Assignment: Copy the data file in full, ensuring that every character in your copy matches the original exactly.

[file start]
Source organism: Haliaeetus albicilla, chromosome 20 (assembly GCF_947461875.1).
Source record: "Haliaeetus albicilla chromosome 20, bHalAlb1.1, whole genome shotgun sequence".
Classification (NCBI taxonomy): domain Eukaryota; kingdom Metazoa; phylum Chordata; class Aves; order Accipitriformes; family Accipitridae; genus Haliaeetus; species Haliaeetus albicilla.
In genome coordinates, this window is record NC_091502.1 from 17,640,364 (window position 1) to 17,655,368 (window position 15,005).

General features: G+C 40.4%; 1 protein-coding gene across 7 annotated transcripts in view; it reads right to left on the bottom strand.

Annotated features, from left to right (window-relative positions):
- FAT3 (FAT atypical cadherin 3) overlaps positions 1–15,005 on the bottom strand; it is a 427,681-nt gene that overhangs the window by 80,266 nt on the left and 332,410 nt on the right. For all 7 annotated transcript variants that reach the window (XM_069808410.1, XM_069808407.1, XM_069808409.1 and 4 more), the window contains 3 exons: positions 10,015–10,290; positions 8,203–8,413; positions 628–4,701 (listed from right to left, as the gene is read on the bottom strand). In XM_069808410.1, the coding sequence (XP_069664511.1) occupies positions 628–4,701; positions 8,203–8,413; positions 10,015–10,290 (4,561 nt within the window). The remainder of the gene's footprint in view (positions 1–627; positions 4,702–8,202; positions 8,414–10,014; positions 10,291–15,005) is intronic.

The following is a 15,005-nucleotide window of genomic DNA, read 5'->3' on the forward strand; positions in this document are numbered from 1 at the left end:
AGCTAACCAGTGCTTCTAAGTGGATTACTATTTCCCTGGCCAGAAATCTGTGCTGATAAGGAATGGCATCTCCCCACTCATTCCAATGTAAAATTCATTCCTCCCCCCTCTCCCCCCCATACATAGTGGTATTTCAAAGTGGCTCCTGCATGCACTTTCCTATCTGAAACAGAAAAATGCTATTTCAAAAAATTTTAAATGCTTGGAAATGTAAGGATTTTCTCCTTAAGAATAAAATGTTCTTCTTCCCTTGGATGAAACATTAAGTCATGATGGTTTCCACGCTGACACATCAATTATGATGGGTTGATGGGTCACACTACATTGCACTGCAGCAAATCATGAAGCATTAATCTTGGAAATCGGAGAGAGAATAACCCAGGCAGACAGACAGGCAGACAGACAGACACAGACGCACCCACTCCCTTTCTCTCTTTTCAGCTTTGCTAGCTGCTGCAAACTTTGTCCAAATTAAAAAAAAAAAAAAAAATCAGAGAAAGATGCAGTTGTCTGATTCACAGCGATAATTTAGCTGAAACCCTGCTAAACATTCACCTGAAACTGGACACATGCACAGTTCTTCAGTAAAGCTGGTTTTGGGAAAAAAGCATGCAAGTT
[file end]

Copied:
Source organism: Haliaeetus albicilla, chromosome 20 (assembly GCF_947461875.1).
Source record: "Haliaeetus albicilla chromosome 20, bHalAlb1.1, whole genome shotgun sequence".
Classification (NCBI taxonomy): domain Eukaryota; kingdom Metazoa; phylum Chordata; class Aves; order Accipitriformes; family Accipitridae; genus Haliaeetus; species Haliaeetus albicilla.
In genome coordinates, this window is record NC_091502.1 from 17,640,364 (window position 1) to 17,655,368 (window position 15,005).

General features: G+C 40.4%; 1 protein-coding gene across 7 annotated transcripts in view; it reads right to left on the bottom strand.

Annotated features, from left to right (window-relative positions):
- FAT3 (FAT atypical cadherin 3) overlaps positions 1–15,005 on the bottom strand; it is a 427,681-nt gene that overhangs the window by 80,266 nt on the left and 332,410 nt on the right. For all 7 annotated transcript variants that reach the window (XM_069808410.1, XM_069808407.1, XM_069808409.1 and 4 more), the window contains 3 exons: positions 10,015–10,290; positions 8,203–8,413; positions 628–4,701 (listed from right to left, as the gene is read on the bottom strand). In XM_069808410.1, the coding sequence (XP_069664511.1) occupies positions 628–4,701; positions 8,203–8,413; positions 10,015–10,290 (4,561 nt within the window). The remainder of the gene's footprint in view (positions 1–627; positions 4,702–8,202; positions 8,414–10,014; positions 10,291–15,005) is intronic.

The following is a 15,005-nucleotide window of genomic DNA, read 5'->3' on the forward strand; positions in this document are numbered from 1 at the left end:
AGCTAACCAGTGCTTCTAAGTGGATTACTATTTCCCTGGCCAGAAATCTGTGCTGATAAGGAATGGCATCTCCCCACTCATTCCAATGTAAAATTCATTCCTCCCCCCTCTCCCCCCCATACATAGTGGTATTTCAAAGTGGCTCCTGCATGCACTTTCCTATCTGAAACAGAAAAATGCTATTTCAAAAAATTTTAAATGCTTGGAAATGTAAGGATTTTCTCCTTAAGAATAAAATGTTCTTCTTCCCTTGGATGAAACATTAAGTCATGATGGTTTCCACGCTGACACATCAATTATGATGGGTTGATGGGTCACACTACATTGCACTGCAGCAAATCATGAAGCATTAATCTTGGAAATCGGAGAGAGAATAACCCAGGCAGACAGACAGGCAGACAGACAGACACAGACGCACCCACTCCCTTTCTCTCTTTTCAGCTTTGCTAGCTGCTGCAAACTTTGTCCAAATTAAAAAAAAAAAAAAAAATCAGAGAAAGATGCAGTTGTCTGATTCACAGCGATAATTTAGCTGAAACCCTGCTAAACATTCACCTGAAACTGGACACATGCACAGTTCTTCAGTAAAGCTGGTTTTGGGAAAAAAGCATGCAAGTT